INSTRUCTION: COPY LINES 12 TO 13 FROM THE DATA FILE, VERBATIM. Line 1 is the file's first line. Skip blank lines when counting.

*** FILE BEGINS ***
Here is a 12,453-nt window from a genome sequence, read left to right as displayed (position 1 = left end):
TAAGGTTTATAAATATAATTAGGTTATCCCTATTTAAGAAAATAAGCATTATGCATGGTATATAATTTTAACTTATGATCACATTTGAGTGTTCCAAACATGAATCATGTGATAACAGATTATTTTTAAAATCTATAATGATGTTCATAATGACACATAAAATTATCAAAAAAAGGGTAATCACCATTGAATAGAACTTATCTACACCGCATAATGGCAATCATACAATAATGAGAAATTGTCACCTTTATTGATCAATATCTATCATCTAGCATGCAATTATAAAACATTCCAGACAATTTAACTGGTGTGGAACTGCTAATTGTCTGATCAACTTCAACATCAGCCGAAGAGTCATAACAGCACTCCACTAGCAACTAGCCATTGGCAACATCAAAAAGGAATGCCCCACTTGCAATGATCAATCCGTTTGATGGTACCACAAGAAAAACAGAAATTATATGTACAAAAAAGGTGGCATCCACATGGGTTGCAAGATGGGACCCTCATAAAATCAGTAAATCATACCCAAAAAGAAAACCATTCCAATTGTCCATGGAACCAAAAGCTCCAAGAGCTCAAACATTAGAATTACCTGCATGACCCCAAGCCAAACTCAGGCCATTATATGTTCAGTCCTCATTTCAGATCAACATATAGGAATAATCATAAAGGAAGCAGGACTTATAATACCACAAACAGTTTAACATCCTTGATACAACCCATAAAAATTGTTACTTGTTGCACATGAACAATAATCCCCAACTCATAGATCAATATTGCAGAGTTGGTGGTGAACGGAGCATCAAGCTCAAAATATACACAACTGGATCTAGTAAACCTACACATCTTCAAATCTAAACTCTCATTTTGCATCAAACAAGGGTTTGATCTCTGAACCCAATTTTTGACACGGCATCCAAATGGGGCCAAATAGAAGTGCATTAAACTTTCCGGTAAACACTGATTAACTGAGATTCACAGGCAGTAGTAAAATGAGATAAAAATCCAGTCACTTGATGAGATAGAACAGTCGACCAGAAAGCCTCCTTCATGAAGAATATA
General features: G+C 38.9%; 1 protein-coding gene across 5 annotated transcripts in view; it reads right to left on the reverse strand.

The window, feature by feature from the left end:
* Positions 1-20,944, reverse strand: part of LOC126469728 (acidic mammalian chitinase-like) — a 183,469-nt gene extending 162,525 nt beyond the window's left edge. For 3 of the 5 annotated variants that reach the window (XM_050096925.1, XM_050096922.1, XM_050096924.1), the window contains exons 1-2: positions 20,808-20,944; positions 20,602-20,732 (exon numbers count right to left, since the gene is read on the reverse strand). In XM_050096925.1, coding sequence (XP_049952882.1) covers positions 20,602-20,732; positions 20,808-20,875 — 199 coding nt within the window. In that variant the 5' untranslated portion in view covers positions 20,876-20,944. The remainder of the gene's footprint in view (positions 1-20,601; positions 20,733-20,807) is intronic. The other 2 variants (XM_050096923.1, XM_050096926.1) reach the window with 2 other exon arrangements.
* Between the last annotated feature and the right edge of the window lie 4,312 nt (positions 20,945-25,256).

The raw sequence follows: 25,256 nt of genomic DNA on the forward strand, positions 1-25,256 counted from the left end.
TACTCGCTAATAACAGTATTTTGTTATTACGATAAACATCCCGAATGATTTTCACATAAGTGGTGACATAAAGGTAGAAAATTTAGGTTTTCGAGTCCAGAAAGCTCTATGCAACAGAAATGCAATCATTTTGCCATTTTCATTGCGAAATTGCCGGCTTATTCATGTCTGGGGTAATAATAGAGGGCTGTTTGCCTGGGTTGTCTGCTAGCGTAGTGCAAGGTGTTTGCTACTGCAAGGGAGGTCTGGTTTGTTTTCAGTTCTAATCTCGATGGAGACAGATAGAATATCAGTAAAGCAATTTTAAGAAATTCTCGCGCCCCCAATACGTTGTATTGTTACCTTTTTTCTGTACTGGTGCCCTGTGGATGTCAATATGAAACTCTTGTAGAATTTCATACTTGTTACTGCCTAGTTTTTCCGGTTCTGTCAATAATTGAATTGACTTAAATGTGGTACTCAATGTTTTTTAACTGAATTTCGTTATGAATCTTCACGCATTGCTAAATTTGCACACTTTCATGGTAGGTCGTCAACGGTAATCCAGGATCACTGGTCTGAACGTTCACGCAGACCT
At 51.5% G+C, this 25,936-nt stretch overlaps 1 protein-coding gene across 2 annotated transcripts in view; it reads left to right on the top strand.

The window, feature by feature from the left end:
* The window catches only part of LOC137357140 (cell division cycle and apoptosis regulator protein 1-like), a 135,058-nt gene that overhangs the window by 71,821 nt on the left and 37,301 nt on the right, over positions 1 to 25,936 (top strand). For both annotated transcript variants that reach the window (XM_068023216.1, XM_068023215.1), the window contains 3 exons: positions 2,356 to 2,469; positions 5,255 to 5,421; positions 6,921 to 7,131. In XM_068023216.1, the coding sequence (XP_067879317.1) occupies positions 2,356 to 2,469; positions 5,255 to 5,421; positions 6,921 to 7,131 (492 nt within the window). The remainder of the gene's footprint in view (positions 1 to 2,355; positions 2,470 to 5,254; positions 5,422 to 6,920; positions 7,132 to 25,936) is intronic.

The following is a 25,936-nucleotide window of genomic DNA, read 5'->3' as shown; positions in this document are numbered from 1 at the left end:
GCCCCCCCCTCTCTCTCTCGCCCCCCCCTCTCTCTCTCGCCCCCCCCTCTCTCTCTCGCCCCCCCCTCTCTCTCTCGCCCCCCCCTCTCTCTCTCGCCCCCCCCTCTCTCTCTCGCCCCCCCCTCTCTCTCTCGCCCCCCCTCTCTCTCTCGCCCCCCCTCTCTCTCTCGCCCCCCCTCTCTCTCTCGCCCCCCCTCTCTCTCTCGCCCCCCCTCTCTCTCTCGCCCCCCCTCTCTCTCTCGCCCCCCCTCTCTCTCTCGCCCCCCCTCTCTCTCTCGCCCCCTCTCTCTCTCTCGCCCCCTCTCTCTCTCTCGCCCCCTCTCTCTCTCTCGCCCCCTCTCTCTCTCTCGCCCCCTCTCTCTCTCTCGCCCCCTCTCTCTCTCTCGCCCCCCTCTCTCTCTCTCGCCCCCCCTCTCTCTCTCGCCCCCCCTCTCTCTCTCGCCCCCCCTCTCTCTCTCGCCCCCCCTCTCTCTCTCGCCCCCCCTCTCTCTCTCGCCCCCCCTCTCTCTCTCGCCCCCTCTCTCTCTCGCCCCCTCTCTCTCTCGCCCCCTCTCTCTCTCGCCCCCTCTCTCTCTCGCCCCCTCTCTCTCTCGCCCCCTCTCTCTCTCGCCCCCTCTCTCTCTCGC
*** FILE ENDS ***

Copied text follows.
The following is a 25,936-nucleotide window of genomic DNA, read 5'->3' as shown; positions in this document are numbered from 1 at the left end:
GCCCCCCCCTCTCTCTCTCGCCCCCCCCTCTCTCTCTCGCCCCCCCCTCTCTCTCTCGCCCCCCCCTCTCTCTCTCGCCCCCCCCTCTCTCTCTCGCCCCCCCCTCTCTCTCTCGCCCCCCCCTCTCTCTCTCGCCCCCCCTCTCTCTCTCGCCCCCCCTCTCTCTCTCGCCCCCCCTCTCTCTCTCGCCCCCCCTCTCTCTCTCGCCCCCCCTCTCTCTCTCGCCCCCCCTCTCTCTCTCGCCCCCCCTCTCTCTCTCGCCCCCCCTCTCTCTCTCGCCCCCTCTCTCTCTCTCGCCCCCTCTCTCTCTCTCGCCCCCTCTCTCTCTCTCGCCCCCTCTCTCTCTCTCGCCCCCTCTCTCTCTCTCGCCCCCTCTCTCTCTCTCGCCCCCCTCTCTCTCTCTCGCCCCCCCTCTCTCTCTCGCCCCCCCTCTCTCTCTCGCCCCCCCTCTCTCTCTCGCCCCCCCTCTCTCTCTCGCCCCCCCTCTCTCTCTCGCCCCCCCTCTCTCTCTCGCCCCCTCTCTCTCTCGCCCCCTCTCTCTCTCGCCCCCTCTCTCTCTCGCCCCCTCTCTCTCTCGCCCCCTCTCTCTCTCGCCCCCTCTCTCTCTCGCCCCCTCTCTCTCTCGC